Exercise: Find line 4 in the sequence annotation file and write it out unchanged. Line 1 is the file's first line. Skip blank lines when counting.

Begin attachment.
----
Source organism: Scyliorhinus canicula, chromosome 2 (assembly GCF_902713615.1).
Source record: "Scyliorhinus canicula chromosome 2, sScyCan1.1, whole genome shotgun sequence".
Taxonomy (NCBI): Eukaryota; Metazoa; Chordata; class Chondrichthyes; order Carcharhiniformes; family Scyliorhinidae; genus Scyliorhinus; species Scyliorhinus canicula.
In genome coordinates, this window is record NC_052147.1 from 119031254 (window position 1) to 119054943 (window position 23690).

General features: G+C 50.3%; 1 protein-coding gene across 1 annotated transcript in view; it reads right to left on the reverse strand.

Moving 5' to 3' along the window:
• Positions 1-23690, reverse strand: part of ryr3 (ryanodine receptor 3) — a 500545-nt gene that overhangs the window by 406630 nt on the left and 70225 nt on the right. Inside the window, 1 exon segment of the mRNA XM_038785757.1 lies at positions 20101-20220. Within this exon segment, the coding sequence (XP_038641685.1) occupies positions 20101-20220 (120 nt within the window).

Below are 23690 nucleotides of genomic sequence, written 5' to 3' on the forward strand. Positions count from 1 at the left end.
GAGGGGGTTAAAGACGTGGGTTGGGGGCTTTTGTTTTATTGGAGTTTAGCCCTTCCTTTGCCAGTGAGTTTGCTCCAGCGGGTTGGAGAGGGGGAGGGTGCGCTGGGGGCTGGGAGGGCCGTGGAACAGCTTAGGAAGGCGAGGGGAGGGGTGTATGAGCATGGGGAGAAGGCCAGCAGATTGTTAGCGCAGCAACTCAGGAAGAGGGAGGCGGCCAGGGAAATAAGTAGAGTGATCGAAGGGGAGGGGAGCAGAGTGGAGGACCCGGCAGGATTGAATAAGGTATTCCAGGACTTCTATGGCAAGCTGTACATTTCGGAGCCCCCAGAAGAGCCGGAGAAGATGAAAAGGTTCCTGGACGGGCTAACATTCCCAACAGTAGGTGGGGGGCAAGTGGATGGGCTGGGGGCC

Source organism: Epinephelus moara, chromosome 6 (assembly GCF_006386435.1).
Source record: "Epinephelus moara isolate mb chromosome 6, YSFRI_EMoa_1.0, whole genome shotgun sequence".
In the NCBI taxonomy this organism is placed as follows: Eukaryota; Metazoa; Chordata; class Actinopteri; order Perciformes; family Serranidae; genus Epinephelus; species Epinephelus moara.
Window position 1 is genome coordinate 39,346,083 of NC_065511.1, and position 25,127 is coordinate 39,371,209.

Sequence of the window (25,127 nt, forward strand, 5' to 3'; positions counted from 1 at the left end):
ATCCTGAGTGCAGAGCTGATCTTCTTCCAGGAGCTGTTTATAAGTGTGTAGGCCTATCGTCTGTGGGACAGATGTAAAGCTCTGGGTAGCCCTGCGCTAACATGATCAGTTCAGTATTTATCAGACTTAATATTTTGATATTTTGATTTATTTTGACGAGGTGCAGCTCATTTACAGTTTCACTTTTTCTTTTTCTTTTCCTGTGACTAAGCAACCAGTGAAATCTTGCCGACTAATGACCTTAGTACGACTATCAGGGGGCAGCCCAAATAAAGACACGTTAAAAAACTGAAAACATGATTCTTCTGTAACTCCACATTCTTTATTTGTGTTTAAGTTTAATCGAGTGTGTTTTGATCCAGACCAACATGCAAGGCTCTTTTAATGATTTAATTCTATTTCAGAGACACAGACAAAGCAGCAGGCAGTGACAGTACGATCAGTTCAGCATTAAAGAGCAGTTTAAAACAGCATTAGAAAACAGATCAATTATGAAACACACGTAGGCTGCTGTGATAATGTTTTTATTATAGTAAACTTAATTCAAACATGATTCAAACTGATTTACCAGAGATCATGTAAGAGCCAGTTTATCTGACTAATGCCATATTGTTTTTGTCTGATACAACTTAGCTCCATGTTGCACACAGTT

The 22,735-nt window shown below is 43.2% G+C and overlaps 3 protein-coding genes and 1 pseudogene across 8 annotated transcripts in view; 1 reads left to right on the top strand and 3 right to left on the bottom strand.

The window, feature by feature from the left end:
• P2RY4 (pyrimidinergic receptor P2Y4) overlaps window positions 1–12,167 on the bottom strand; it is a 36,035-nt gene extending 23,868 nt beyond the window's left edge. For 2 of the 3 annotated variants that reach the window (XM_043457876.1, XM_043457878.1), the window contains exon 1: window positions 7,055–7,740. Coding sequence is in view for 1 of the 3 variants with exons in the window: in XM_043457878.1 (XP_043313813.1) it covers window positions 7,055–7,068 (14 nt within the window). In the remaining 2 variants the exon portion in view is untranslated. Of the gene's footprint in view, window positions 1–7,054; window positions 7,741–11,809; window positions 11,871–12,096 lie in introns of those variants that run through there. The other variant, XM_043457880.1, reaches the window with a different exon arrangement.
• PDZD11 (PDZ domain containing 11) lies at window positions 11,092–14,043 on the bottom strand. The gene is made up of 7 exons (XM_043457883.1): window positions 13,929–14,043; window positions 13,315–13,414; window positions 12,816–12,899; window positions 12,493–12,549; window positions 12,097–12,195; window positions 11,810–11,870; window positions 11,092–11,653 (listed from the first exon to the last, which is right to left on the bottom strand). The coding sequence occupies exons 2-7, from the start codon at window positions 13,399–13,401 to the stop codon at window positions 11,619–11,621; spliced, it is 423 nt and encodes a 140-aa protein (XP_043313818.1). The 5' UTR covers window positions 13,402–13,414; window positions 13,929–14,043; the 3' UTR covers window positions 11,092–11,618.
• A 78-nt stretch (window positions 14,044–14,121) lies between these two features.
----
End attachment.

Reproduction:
In genome coordinates, this window is record NC_052147.1 from 119031254 (window position 1) to 119054943 (window position 23690).